Transnational Report – Italy IRIS: SPES (which stands for Speranza meaning “Hope”) Social Co-operative, Martina Franca One of four kindergartens in Martina Franca, SPES caters for 45 children ranging from 0-3 years. Managed not by the municipality of Martina Franca but the social enterprises of the area, the project is part of a network of enterprises. Based on democratic principals SPES has a committee made up of the Kindergarten’s management, institutions, other social enterprises and parents. The community fully supports this project because they believe in a different way of promoting the social economy. SPES feel education is all about the welfare of the child and their enjoyment while learning. Promoting ‘free growth’ they allow children to move around at will without constraint. The decision as to when the kindergarten and its activities are open is a collective one between parents and staff. Childcare fees are paid according to the family’s income level and the kindergarten contributes towards the cost. This collaboration has created a very positive relationship. suitable for incubation. 28 ventures from across the province took part, of which 15 were successful and 12 are now up and running. Chosen on merit, each business was required to demonstrate that both women and young people would work within the business. With four employed operators and a network of advisors supporting the enterprises, each business represents a different field or industry. Offering services in guidance and professional training, integrated cultural tourism, the environment, international adoption, marketing and communication and electrical goods recycling; they also have schemes to improve the quality of life for a cross section of people, including disadvantaged groups. With several layers of support, a variety of services are provided to assist the (mainly young and/or female) entrepreneurs to develop and sustain their businesses. With a service centre for training, research, consultancy and information, IRIS supplies fully furnished and equipped office space, meeting rooms and internet access. Specialist advice is also on hand from experts covering legalities, marketing, communications and book keeping.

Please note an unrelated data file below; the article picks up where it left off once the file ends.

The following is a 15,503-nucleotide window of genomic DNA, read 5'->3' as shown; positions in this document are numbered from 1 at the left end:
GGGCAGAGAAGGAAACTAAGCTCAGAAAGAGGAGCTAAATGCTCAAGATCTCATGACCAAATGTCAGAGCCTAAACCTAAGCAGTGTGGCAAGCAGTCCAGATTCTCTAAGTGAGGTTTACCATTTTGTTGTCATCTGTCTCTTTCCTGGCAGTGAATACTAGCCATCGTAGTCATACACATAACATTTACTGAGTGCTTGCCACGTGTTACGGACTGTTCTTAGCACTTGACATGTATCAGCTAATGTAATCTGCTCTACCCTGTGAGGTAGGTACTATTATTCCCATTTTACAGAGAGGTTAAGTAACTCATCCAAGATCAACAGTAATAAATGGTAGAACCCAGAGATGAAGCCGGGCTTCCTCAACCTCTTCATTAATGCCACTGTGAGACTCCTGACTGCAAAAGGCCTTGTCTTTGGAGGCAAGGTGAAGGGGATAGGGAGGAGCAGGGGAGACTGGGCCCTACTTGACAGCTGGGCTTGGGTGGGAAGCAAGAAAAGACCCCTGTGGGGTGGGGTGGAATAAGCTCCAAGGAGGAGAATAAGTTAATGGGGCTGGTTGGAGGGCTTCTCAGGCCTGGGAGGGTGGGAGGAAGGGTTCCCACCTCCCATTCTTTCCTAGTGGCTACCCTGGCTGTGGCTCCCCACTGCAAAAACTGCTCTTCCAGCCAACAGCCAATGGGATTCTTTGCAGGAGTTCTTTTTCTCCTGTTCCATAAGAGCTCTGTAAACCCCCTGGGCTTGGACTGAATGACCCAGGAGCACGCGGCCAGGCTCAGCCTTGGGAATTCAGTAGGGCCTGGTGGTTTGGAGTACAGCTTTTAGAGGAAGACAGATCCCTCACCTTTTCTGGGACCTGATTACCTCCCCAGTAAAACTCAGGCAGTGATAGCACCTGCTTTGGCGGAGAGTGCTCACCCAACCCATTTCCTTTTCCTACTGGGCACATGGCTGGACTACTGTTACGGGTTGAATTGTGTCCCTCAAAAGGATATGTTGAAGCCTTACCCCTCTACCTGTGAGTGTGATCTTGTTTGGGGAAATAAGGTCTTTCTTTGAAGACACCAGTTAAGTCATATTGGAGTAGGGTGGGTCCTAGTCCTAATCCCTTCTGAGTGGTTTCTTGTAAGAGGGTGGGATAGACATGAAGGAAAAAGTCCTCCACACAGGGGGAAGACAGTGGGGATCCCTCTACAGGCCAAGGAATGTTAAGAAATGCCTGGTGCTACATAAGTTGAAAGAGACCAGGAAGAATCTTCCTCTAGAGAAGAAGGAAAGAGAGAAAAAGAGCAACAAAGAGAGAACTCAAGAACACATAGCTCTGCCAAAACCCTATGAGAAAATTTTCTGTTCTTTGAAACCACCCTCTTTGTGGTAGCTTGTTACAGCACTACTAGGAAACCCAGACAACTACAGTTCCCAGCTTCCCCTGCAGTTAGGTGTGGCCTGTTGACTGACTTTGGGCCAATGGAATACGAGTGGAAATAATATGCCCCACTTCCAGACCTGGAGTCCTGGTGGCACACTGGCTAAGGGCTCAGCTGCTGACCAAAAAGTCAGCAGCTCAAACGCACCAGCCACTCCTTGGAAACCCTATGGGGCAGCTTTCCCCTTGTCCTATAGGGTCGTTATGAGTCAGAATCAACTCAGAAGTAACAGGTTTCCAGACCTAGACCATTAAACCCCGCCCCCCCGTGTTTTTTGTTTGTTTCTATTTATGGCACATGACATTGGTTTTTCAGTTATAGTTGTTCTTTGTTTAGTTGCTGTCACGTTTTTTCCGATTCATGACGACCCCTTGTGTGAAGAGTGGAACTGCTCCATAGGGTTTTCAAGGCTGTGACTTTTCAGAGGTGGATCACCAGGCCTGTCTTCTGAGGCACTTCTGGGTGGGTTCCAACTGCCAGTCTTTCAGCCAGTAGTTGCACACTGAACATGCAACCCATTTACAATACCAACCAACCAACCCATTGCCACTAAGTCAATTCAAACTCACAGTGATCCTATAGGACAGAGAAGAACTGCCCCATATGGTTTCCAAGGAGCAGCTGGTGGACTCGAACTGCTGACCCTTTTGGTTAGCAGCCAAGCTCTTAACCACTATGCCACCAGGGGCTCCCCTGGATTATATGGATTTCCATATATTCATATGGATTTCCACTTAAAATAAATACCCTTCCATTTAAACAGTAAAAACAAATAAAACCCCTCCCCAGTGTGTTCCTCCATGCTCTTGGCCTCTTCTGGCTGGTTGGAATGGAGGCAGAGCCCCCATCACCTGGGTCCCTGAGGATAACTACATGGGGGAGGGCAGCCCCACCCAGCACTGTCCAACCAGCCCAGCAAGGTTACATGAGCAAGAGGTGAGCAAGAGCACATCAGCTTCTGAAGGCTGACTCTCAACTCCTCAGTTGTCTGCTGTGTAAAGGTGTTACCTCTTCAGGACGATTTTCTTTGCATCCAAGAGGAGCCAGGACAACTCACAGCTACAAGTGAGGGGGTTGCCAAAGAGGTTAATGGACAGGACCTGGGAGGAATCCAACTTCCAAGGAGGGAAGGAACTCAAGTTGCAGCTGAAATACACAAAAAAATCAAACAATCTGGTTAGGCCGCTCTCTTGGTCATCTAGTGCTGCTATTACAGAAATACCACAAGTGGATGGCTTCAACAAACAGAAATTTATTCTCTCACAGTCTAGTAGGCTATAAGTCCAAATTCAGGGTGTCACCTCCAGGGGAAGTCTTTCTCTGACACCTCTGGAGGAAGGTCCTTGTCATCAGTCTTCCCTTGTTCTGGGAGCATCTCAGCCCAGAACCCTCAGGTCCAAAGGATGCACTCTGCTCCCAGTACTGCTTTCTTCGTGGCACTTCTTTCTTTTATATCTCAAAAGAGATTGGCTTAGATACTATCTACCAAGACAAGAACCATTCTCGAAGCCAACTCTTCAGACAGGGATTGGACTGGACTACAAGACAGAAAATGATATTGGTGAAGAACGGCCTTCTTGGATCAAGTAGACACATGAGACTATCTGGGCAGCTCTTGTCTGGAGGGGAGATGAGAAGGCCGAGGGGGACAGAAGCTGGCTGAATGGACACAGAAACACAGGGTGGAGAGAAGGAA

A virtual model Carrying out much of its work on line, with technical training and support provided via their website, IRIS is considered a ‘virtual’ model. The website was designed to be a central point of reference and information, covering finance options, business support, access to training, qualifications and affinity buying. Accessible to social enterprises and the general public alike, details can be found on www.irisinrete.it, and there is an English language facility. With so much concentrated support offered at the incubator it’s a wonder they have enough energy to consider additional schemes. Yet IRIS has implemented a network of 16 “social counters” to serve social enterprises across the province. Similar to the UK’s outreach offices, they act as information points which are linked to the incubator, providing first-hand assistance to existing social enterprises and people with an idea for one. They also help raise awareness about the social economy.